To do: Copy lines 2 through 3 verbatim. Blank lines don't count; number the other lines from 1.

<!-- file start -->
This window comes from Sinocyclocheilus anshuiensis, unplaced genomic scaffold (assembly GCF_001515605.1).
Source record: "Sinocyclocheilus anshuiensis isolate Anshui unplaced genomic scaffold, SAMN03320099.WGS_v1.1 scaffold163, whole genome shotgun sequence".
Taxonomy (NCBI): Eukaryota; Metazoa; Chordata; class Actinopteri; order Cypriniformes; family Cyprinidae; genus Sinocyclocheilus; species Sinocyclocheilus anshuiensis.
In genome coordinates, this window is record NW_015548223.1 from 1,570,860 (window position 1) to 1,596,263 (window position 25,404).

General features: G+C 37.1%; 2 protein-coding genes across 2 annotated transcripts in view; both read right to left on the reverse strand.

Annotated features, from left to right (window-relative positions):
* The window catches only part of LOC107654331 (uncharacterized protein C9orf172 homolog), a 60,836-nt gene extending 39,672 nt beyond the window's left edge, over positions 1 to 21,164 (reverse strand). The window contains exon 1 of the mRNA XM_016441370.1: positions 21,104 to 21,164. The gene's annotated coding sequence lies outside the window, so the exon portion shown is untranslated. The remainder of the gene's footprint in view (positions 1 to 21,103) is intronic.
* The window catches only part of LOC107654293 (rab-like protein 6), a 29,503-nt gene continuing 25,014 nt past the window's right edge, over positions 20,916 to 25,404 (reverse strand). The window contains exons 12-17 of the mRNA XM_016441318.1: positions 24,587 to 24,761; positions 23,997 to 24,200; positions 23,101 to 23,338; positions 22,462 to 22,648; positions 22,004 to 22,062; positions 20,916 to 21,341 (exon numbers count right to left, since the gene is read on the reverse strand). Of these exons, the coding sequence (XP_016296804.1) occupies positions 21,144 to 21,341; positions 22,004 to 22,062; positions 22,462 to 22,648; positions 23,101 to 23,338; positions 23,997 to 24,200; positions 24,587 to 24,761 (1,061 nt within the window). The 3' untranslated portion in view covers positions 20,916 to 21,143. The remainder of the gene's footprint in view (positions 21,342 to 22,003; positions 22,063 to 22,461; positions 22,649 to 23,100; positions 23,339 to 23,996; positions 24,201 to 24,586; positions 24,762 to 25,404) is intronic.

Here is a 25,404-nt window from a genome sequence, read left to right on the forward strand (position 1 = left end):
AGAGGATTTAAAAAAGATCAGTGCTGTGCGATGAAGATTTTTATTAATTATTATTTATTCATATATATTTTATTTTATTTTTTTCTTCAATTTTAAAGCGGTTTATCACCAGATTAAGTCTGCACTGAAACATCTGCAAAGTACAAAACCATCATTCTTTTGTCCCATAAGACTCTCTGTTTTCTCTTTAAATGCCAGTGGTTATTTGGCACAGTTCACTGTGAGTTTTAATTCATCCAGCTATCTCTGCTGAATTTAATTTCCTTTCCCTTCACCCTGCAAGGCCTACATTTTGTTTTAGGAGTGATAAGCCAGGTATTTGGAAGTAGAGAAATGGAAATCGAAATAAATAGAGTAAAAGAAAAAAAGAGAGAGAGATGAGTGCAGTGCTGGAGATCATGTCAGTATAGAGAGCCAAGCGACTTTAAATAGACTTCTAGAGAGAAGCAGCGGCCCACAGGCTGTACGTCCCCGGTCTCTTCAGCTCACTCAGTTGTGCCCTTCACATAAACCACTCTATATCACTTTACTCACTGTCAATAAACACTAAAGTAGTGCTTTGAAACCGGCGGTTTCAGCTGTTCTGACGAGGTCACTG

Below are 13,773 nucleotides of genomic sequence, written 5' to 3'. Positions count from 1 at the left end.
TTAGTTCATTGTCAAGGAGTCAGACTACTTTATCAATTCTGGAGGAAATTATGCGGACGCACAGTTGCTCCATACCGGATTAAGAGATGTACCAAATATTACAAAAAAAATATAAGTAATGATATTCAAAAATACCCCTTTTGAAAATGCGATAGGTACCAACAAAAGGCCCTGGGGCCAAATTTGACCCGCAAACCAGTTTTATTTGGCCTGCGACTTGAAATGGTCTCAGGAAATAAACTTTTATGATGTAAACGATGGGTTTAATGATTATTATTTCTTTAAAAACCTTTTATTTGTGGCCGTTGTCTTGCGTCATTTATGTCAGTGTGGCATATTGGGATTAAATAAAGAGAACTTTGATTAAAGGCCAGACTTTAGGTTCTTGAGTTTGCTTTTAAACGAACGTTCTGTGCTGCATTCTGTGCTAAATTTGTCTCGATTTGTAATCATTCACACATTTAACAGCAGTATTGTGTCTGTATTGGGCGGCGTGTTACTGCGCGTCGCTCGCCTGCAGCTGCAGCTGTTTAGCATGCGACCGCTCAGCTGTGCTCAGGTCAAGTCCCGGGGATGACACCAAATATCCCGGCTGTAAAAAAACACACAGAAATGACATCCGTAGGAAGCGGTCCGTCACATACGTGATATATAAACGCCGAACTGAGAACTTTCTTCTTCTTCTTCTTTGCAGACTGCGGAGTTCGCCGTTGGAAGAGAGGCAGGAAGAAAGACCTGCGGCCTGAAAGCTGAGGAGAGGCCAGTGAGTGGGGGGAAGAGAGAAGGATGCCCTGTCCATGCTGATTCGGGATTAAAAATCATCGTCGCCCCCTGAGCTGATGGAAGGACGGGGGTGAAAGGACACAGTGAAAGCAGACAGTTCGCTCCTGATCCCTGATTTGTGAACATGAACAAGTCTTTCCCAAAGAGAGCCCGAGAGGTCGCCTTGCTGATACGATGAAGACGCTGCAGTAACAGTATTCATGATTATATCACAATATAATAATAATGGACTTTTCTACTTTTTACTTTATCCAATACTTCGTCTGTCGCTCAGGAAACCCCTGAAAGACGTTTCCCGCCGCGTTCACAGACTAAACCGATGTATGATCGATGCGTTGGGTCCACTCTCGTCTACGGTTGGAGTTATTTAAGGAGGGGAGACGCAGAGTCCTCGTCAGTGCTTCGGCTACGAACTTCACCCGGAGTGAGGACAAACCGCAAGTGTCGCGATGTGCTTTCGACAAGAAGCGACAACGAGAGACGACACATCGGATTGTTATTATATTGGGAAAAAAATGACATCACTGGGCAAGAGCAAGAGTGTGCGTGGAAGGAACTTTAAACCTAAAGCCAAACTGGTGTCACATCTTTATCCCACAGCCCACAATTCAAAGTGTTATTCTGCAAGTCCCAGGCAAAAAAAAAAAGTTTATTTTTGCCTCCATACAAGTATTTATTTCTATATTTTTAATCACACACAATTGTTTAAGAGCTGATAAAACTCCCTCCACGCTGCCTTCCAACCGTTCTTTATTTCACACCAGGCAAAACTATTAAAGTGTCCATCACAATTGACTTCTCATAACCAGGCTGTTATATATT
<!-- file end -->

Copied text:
Source record: "Sinocyclocheilus anshuiensis isolate Anshui unplaced genomic scaffold, SAMN03320099.WGS_v1.1 scaffold163, whole genome shotgun sequence".
Taxonomy (NCBI): Eukaryota; Metazoa; Chordata; class Actinopteri; order Cypriniformes; family Cyprinidae; genus Sinocyclocheilus; species Sinocyclocheilus anshuiensis.